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Weaving and BindingImmigrant Gods and Female Immortals in Ancient Japan$
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Michael Como

Print publication date: 2009

Print ISBN-13: 9780824829575

Published to Hawaii Scholarship Online: November 2016

DOI: 10.21313/hawaii/9780824829575.001.0001

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The Queen Mother of the West and the Ghosts of the Buddhist Tradition

The Queen Mother of the West and the Ghosts of the Buddhist Tradition

Chapter:
(p.84) Chapter 4 The Queen Mother of the West and the Ghosts of the Buddhist Tradition
Source:
Weaving and Binding
Author(s):

Michael Como

Publisher:
University of Hawai'i Press
DOI:10.21313/hawaii/9780824829575.003.0004

This chapter examines the role of continental conceptions of spirit pacification in shaping the founding legend of Japanese Buddhism. It argues that because the establishment of the Buddhist tradition was deeply rooted in political violence and the subsequent need to propitiate hostile spirits, the tradition encountered a recurring “Atsumori effect,” in which the gods of the vanquished claim the attention of the victors. Reading the founding legend of Japanese Buddhism in this light, the text examines the role of the vanquished Mononobe kinship group in the construction of the emerging Japanese Buddhist tradition. Focusing on the cultic practices of the Mononobe and their affiliated kinship groups, the chapter details a pervasive pattern of rites of spirit pacification based upon the Chinese cults of the Queen Mother of the West and the Weaver Maiden and the Cowherd.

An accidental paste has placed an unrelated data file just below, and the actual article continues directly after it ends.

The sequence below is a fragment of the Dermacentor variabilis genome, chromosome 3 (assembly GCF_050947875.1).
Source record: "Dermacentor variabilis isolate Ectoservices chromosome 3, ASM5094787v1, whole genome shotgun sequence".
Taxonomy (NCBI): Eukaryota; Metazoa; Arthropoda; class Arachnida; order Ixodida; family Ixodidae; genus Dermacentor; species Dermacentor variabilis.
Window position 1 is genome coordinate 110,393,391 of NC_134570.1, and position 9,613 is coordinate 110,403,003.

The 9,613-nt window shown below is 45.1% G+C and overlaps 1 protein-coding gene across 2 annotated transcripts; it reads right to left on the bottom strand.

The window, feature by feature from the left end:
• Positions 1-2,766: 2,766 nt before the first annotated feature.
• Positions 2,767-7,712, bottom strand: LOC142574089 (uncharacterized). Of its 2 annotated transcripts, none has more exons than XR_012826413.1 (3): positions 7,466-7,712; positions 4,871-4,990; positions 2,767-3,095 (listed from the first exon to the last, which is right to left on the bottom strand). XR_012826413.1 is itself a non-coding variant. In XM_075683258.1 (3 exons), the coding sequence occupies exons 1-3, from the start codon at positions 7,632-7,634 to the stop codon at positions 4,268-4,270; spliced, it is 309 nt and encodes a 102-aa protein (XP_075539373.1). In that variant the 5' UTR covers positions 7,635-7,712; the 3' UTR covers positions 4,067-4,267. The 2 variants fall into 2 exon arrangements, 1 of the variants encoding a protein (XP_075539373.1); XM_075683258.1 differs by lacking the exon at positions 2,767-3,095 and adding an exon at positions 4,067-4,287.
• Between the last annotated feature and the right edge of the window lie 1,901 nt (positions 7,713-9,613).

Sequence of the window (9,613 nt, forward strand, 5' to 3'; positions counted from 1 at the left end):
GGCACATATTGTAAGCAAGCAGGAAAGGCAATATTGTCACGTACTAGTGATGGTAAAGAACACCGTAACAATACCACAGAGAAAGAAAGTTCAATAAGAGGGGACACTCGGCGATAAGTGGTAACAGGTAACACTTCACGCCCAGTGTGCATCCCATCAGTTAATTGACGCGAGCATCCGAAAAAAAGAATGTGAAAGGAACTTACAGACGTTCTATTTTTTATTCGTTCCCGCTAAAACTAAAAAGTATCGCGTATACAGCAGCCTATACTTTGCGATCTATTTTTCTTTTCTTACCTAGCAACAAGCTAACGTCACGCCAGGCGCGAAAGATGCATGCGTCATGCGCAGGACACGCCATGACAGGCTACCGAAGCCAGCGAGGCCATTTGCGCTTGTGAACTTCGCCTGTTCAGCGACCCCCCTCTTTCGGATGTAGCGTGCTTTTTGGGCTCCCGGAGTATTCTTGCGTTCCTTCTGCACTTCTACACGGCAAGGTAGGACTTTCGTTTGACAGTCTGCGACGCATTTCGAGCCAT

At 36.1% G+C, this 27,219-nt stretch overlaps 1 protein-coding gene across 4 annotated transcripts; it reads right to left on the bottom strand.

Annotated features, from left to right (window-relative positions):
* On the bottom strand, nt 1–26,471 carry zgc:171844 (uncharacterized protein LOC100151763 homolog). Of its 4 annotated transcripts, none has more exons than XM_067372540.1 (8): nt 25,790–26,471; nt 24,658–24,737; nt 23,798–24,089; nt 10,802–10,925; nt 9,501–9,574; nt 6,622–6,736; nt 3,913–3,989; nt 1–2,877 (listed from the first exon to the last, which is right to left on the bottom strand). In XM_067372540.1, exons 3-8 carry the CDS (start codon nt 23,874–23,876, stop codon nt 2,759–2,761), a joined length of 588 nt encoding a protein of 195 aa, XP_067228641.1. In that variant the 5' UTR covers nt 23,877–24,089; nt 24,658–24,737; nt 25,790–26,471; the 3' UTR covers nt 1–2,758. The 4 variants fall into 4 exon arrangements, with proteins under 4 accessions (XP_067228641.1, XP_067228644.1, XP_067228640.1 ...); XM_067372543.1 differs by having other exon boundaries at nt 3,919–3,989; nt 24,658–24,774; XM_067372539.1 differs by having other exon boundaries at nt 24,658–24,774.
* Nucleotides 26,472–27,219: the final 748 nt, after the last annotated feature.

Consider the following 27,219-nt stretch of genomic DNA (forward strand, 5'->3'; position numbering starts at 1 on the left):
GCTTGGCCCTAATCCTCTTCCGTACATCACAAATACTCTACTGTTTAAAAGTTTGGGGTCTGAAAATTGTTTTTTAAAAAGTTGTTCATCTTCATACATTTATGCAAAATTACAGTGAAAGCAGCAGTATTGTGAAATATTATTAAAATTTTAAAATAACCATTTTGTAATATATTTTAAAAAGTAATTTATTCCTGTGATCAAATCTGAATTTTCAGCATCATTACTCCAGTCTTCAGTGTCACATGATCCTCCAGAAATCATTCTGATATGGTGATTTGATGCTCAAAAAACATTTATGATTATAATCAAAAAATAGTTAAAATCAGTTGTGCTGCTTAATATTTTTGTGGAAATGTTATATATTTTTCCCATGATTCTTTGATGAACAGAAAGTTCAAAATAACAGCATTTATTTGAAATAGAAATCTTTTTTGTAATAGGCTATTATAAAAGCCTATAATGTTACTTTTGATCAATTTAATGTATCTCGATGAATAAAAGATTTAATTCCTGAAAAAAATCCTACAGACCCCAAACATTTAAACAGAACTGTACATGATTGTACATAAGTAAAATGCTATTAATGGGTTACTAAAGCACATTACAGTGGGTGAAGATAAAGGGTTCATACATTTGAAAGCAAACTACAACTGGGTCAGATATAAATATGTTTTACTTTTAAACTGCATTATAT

Keywords:   spirit pacification, Japanese Buddhism, Buddhist tradition, Mononobe kinship group, Chinese cults, Weaver Maiden, Cowherd

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